It is winter Olympics time and time for physics. The event that I always gets me thinking about physics is short track speed skating. It is quite interesting to see these skaters turn and lean at such high angles. All it needs is a little sprinkling of physics for flavor.
Check out this image of Apolo (apparently, it is not Apollo).
How about I start with a force diagram?
I know what you are thinking…Fcent….what force is that? Yes, I am going to use the centrifugal force in this case – but remember that sometimes fake forces are awesome. In short, if I want to pretend like Apolo is not accelerating then I need to add the fake centrifugal force (which is in the opposite direction as the actual acceleration). Remind me later and I will re-visit this problem without using fake forces. Anyway, the centrifugal force will have the magnitude:
Here v is the speed that Apolo (or any skater) is moving and r is the radius of the circle he (or she) is moving in. I drew this vector for the centrifugal force as acting at the center of mass of the skater. This isn’t exactly true. The problem is that different parts of the skater are moving in circles of different radii. However, the difference probably (but I will look at it later) not that large that it matters.
For the other forces, notice that the ice exerts two forces (well, one force that I broke into two components). There is a component parallel to the ice. This is a static friction force where the skate blades cut into the ice. Also, the ice pushes up perpendicular to the ice. This is the normal force. I assumed that the kinetic friction force (which would be into the page opposite the direction of motion) is small enough to be ignored. Really, that is the cool thing about ice skating. Ice needs to be low friction in the direction the skate moves and high friction perpendicular to the blade.
Back to the force diagram, there are two things to consider. The forces must add up to the zero vector (because I am assuming the reference frame of the skater is not accelerating). Also, the torque must be zero about any point. For this case, I will choose the point where the skates touch the ice. This will give three scalar equations (two for the forces an one for the torque). Forgive me, but I am not going to go into all the torque details for now. Wait – I forgot one more parameter – the distance from the point where the skates contact the ice to the center of mass. I will call this distance s (for no particular reason).
Now I can make a substitution for both the centrifugal force (which I wrote above) and the frictional force. I will assume a coefficient of static friction of mus. I will also assume that the skater is just at the point of slipping. This means that the static frictional force is the greatest it can be (so there will be an equal sign and not a less-than-or-equal sign)
Substituting in for the friction and the centrifugal force in the x-direction force equation:
And again for the y-direction substituting for the centrifugal force:
There is another important relationship here. I am going to assume that the sum of the frictional and normal force must be directed towards the center of mass. This means that:
And now, using this in the x-direction force equation to eliminate mu. I get:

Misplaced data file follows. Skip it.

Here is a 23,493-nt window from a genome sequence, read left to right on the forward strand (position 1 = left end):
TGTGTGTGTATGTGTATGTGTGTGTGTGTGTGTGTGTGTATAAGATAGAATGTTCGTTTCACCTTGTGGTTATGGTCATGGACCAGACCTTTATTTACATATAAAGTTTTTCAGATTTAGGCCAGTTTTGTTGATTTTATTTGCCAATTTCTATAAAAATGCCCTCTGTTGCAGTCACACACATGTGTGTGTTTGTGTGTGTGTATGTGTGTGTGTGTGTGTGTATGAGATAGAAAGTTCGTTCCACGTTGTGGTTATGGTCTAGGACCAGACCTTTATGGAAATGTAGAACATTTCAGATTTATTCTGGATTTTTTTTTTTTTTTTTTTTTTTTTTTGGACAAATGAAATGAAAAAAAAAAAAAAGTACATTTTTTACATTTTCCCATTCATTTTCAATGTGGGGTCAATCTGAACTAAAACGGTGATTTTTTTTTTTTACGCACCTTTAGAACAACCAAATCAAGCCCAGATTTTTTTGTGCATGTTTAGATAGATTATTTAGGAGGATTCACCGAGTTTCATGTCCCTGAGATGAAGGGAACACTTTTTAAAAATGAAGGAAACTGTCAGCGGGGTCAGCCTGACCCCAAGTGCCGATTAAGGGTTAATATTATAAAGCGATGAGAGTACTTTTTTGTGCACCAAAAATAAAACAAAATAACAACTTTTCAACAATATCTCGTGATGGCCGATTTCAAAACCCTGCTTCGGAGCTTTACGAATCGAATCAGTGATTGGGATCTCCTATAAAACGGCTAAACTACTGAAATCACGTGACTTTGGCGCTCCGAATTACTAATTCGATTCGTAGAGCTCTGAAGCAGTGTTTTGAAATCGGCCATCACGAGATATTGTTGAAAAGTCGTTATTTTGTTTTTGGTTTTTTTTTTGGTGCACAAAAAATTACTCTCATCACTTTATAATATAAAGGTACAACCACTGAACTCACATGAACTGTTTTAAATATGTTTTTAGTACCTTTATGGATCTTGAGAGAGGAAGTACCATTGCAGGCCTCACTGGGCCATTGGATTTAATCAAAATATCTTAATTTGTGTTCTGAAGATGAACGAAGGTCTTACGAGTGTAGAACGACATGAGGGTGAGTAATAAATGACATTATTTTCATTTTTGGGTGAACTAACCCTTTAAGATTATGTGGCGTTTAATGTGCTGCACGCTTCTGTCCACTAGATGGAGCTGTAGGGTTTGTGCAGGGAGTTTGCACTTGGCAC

This gives me the speed of the skater in terms of the angle he (or she) is at and the radius of the circle the skater is moving in. It turns out I get the same thing if I solve the y-direction force equation (and that would have been a little simpler). Does this result seem reasonable?
- Do the units work? If g is in N/kg (same as m/s2), then g*r will be m2/s2. When I take the square root of this, I get units of m/s – that is good.
- If r is constant, what should happen as theta gets larger? This should be slower speed. It is sort of difficult to see from that function, so let me make a quick plot.
That plot looks pretty good. For an angle that approaches 90 degrees, the skater’s speed would be smaller. A skater wouldn’t have to lean at all if the skater was stopped. As the angle gets smaller (approaching zero), the skater would have to be going faster and faster. That is just what that graph shows.
So, let me see if this works. What is the radius of a short-track? According to the ISU (International Sk8ing Union) the inner radius must be
25-26 meters 8 – 8.5 meters (see correction in comments). What about the angle? From the picture of Apolo above, I get about 33 degrees (0.6 radians). Using these values, I get a speed of:
This is the part where I discuss why the speed was too great. I originally used the 25 meter radius and calculated a speed of around 42 mph. I will leave this part in here even though it is incorrect.
Clearly, this is way too fast. Apolo’s best time on the 500 meter race is 41.5 seconds. This gives an average speed of 12 m/s. Is the angle the problem? I don’t think so. Looking at the plot of the function above, the angle would have to be around 50-60 degrees for the speed to be 12 m/s. Is it because he is pushing on the ice with his hand? Again, I don’t think this is the case because sometimes they don’t touch the ground. What about the radius? Even moving the radius down to 23 meters doesn’t make that big of a difference.
The problem must be with one of my assumptions. I suspect the assumption that the “center of the centrifugal force” was at the same location as the center of mass. This would make a difference. Now I guess I will have to calculate that.
You should give me some credit for knowing something was wrong. According to commenter Milan, the radius is around 8.5 – 8 meters. You can take off some points in my internet looking-up scores. This gives a speed of 24 mph – that I am much happier with. I will fix the figures above.